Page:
Background: The zebrafish is emerging as an important genetic system for the study of vertebrate development, and many zygotic mutations affecting embryogenesis have been isolated. The early events in development are under the control of maternal genes but are relatively unexplored. Here, the process of axis specification is investigated.
Results: The vegetal pole of the zygote transiently contains a dense array of parallel microtubules, while microtubules near the equator are disorganized. Irradiation of the zygote with ultraviolet light disrupts the formation of the vegetal microtubule array and causes loss of the axis; brief treatment with nocodazole at this stage also causes defects in the axis. During cleavage stages, yolk cortical microtubules reorganize to form arrays that apparently extend from marginal blastomeres. Prolonged exposure to cold (18 degrees C) or incubation in nocodazole prior to the 32-cell stage disrupts cortical microtubules and causes premature formation of the yolk syncytial layer; these treatments also prevent formation of an axis, as indicated by the absence of goosecoid and forkhead2 expression and of translocation of beta-catenin into nuclei. Cortical microtubule arrays are required for the transport of particles from the vegetal hemisphere into marginal blastomeres, as shown by the movement of polystyrene beads; treatments that prevent axis formation also prevent the entry of beads into blastomeres.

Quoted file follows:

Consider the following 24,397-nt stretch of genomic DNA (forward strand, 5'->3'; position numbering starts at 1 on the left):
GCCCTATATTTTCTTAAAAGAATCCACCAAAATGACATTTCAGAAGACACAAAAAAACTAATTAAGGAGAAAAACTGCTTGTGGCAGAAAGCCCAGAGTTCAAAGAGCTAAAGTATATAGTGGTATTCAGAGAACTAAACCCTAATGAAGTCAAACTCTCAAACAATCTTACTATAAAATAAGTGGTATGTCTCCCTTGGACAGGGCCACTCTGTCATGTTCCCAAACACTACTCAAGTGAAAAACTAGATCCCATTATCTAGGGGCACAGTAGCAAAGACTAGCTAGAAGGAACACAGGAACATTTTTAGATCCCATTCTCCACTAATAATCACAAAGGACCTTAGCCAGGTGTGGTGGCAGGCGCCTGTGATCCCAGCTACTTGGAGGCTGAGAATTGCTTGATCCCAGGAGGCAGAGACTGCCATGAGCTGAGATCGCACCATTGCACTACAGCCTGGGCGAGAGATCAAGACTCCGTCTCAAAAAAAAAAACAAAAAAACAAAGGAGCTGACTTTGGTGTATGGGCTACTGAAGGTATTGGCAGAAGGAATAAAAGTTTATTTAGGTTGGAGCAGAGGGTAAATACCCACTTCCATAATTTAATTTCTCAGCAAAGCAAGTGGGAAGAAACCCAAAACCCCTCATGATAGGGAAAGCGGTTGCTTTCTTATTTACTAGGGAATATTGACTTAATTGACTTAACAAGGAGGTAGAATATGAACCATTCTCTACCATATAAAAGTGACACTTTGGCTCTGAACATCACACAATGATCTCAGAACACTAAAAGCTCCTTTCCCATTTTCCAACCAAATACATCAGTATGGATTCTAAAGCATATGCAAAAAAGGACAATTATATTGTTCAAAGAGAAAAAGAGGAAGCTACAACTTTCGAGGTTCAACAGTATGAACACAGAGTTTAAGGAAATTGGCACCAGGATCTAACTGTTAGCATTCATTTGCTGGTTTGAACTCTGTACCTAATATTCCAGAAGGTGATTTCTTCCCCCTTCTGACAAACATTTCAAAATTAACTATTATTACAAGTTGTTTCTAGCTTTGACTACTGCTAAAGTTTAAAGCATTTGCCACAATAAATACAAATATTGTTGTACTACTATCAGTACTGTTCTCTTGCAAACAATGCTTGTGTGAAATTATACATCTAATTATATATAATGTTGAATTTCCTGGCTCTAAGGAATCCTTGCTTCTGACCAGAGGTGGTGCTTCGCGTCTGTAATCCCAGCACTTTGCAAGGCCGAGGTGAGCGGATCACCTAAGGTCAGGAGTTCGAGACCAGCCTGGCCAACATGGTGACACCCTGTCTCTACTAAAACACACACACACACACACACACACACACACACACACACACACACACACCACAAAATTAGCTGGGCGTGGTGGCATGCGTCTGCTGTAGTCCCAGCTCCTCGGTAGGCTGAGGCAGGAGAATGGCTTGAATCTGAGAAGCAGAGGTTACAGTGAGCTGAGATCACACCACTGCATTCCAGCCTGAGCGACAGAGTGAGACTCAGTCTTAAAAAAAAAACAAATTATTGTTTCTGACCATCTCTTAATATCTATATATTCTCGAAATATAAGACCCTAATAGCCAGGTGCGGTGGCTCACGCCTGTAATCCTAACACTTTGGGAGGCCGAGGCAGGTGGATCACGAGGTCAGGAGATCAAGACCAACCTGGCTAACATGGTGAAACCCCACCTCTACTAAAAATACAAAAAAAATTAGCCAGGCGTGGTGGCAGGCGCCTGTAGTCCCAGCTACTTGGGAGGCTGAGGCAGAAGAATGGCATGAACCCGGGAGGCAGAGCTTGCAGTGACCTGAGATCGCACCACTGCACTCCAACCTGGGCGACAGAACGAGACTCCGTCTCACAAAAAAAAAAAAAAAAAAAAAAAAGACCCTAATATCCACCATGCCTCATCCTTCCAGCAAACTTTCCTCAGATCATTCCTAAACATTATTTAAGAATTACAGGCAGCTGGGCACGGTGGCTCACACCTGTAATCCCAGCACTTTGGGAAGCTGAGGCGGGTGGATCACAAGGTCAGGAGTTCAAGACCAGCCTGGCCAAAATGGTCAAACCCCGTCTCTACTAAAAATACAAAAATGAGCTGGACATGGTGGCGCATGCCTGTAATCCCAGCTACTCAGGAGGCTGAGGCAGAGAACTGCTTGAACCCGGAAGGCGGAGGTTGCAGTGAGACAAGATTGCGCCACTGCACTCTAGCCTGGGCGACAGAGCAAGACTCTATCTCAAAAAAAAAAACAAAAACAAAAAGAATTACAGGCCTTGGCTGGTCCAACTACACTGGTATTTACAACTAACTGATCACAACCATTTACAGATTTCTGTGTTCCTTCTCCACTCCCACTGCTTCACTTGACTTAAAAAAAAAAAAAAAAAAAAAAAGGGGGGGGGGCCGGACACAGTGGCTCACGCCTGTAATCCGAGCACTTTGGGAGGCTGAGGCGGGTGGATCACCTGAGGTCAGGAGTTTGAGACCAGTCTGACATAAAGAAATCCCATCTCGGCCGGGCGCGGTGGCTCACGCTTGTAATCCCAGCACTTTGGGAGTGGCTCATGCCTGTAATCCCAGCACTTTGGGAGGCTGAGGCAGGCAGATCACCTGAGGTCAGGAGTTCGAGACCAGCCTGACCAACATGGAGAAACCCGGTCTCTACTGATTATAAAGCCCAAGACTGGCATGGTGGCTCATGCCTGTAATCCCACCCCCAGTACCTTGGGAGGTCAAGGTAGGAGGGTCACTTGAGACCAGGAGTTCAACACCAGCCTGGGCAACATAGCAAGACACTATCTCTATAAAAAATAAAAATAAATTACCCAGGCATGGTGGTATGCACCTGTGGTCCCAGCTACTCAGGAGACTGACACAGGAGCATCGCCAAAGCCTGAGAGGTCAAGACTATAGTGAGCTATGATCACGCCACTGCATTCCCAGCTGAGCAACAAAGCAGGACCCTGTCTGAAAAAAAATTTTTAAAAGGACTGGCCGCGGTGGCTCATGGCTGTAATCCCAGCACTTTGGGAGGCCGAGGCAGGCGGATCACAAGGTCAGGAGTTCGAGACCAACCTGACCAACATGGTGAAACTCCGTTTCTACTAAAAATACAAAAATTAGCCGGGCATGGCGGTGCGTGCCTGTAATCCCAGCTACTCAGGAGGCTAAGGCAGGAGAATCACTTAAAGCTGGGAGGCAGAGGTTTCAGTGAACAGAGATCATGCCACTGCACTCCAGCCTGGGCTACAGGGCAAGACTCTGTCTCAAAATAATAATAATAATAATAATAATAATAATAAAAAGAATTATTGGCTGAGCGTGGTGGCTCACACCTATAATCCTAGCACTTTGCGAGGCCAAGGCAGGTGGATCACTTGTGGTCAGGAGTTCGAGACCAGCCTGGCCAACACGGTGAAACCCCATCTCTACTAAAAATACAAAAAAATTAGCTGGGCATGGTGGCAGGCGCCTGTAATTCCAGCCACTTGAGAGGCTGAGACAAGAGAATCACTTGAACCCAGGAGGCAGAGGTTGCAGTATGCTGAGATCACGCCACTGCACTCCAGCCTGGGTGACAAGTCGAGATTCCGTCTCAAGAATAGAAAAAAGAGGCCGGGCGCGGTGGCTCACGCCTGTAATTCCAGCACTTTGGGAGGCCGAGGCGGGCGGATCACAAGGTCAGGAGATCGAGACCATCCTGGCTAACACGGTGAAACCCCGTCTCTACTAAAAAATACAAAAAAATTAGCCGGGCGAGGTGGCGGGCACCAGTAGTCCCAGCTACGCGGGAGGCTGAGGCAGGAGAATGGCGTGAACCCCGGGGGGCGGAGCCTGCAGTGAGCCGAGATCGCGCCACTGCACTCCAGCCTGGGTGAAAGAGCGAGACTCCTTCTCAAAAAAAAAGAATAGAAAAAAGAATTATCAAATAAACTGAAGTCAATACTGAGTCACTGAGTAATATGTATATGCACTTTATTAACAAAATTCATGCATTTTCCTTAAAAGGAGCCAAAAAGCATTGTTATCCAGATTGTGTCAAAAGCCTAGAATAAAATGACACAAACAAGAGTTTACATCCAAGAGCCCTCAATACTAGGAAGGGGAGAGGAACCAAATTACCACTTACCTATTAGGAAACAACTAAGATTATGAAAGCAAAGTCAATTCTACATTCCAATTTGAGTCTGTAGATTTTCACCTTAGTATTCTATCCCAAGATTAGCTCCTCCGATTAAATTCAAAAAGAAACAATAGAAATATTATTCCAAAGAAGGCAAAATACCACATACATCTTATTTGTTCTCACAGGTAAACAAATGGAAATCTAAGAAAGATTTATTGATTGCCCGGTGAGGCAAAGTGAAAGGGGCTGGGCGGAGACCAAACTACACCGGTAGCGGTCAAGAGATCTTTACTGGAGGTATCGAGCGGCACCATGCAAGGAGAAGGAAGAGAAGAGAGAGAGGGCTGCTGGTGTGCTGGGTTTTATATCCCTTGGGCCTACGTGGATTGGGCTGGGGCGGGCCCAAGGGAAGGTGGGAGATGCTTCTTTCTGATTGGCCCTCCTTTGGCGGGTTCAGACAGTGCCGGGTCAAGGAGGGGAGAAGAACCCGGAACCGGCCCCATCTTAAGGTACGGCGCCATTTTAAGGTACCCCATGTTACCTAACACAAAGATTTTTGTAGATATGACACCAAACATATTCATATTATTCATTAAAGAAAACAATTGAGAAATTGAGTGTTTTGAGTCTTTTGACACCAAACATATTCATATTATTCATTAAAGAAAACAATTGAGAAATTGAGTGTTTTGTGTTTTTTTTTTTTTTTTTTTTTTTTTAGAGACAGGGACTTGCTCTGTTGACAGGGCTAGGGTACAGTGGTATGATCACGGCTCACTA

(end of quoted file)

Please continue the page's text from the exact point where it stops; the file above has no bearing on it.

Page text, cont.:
Conclusions: To form an organizer, zebrafish blastomeres appear to require substances which are transported from the vegetal hemisphere of the yolk cell by cortical microtubules. Initial asymmetry appears dependent on an array of parallel microtubules at the vegetal pole.